The beaches of the Florida Panhandle are being beset upon by something weird and gross, even by Florida Panhandle standards. The home of Panama City Beach, FLORA-BAMA, and springtime beach activities so unhygienic that even the seagulls think they’re disgusting, is currently experiencing a pestilence of microscopic jellyfish being colloquially referred to as “sea lice.”
The sea lice are jellyfish larvae also known as “thimble jellyfish,” but will heretofore to be referred to (in my mind) as “Neptune’s herpes.” Their stings cause small, red, irritable bumps, small blisters, skin irritations, and red rashes that appear on a person’s skin.
While the sea lice aren’t all that dangerous, Pensacola beach lifeguards are still flying purple flags to warn about the baby jellyfish, because coming into contact with the marine life while visiting one of these gulf coast beaches will still probably require some level of medical attention, according to Fox News and the Florida Department of Health.
The health department also advises that people seek medical treatment if they were exposed to sea lice, but said some may be able to use home remedies including rubbing alcohol, witchhazel and Epsom salts, to relieve discomfort.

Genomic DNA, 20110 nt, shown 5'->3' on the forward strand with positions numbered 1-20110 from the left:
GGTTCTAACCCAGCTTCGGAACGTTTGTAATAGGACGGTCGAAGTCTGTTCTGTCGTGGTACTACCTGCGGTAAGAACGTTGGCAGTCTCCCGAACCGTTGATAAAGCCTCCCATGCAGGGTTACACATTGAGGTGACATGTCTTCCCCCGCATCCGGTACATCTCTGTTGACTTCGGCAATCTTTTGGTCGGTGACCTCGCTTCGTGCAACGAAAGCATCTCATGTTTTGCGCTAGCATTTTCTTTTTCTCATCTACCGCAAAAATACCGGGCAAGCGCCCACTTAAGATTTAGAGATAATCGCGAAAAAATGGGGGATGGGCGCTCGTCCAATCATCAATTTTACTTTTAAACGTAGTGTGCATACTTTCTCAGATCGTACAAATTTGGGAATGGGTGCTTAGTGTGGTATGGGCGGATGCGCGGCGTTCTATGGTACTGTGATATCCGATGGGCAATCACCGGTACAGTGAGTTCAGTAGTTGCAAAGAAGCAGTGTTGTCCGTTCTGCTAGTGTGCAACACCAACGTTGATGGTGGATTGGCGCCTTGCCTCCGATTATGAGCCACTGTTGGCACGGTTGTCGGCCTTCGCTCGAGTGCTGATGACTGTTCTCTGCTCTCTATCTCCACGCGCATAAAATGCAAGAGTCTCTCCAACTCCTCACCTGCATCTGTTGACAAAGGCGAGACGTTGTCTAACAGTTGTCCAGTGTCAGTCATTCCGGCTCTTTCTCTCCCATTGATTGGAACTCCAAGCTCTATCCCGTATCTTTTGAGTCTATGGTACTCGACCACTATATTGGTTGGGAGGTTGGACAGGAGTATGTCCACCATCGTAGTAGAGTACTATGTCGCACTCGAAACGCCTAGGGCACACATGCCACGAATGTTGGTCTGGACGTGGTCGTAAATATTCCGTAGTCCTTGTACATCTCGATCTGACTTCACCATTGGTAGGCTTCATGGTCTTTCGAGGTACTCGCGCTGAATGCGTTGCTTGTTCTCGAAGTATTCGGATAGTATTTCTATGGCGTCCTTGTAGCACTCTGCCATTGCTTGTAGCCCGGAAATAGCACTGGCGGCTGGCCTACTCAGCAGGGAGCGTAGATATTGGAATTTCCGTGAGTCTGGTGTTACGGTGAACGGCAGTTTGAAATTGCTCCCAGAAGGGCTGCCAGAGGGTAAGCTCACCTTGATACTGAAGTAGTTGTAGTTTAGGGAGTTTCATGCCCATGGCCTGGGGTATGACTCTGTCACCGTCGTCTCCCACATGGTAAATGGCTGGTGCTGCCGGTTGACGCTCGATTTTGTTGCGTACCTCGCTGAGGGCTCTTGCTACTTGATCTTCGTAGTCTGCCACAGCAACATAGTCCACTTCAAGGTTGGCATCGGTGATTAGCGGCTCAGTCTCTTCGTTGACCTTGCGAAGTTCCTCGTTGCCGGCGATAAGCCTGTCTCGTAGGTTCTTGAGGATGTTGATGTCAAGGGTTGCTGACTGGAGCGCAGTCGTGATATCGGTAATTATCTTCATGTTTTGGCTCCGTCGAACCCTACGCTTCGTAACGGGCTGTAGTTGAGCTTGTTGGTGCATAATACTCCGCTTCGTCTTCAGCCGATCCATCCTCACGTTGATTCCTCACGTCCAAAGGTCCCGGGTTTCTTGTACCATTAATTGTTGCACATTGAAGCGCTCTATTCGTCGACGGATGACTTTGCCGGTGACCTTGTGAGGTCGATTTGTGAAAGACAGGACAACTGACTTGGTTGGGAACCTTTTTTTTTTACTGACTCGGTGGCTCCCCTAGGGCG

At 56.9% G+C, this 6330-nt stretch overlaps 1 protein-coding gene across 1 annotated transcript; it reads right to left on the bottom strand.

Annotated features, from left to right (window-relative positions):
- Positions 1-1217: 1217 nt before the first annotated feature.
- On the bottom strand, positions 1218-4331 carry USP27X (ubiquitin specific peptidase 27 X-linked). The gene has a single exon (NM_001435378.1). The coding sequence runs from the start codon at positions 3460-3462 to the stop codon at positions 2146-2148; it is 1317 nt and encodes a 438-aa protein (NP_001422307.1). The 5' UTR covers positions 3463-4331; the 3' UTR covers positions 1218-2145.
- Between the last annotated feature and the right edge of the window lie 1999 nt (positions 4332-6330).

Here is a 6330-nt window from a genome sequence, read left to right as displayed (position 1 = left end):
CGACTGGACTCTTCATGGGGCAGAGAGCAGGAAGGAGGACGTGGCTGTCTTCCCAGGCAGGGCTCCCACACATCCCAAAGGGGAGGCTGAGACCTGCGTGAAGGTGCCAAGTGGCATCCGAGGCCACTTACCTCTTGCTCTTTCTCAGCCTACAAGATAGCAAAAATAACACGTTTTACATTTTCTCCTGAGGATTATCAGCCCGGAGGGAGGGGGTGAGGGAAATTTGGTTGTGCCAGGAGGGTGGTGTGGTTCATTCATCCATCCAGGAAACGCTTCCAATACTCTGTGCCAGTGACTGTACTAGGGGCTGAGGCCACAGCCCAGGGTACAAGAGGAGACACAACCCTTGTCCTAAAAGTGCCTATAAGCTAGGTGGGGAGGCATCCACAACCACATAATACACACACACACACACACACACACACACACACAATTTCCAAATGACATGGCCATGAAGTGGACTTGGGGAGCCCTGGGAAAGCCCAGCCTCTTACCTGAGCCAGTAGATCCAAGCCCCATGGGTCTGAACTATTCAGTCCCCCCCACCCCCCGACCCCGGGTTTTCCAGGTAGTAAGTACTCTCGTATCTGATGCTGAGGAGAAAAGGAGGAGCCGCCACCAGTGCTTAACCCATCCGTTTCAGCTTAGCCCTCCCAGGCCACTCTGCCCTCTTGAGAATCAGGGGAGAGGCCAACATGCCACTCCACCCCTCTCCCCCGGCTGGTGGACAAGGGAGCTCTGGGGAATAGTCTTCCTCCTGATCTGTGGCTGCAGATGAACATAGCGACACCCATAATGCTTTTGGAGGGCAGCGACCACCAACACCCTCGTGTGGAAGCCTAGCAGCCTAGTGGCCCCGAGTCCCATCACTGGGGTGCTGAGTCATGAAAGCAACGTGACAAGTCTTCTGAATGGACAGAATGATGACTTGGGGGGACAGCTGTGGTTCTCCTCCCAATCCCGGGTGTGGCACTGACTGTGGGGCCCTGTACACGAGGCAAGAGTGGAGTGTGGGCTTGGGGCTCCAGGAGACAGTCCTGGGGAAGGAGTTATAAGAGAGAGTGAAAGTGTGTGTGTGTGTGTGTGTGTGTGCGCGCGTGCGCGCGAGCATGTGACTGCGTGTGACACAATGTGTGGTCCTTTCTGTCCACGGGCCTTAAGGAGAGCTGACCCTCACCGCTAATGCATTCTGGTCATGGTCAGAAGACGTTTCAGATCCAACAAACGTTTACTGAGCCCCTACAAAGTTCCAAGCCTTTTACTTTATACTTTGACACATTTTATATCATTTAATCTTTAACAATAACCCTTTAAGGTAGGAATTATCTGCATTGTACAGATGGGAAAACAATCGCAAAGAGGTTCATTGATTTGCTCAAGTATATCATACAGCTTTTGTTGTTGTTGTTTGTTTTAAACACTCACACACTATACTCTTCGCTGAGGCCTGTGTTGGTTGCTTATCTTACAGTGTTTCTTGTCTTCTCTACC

Fortunately, as First Coast News reports, the effects of sea lice are neither long lasting nor all that intense. This according to Dave Greenwood, director of public safety for Pensacola Beach.
“They aren’t very intense, which is why we call them sea lice and not sea hornets or sea wasps,” he said.
Sea lice are common on area beaches during the summer as the waters warm, he said.
Sea lice cannot live outside of the warm saltwater and do not remain on a swimmer’s body after they leave the water, he said.
“It’s just one of those you have to deal with when you go into the Gulf of Mexico,” he said. “You are a land animal and the Gulf is not our native environment.”
“It’s just one of those things you have to deal with.” That quote almost sounds reassuring, until you look at the picture again and think, maybe, getting an STD from the ocean is not actually something one should expect when taking a casual swim.
You need to think outside yourself, sir. We’re not all from the Florida Panhandle. Most people, in fact, do not expect to get a rash just from being somewhere. That is a panhandle problem. That’s like going to Australia, getting bitten by a giant, super poisonous spider, and being told, “Oy, yeah, that’ll ‘appen mate. Yuh gunna die now. Surry. That’s ‘Straya for ya.”
Freakin’ Florida, man.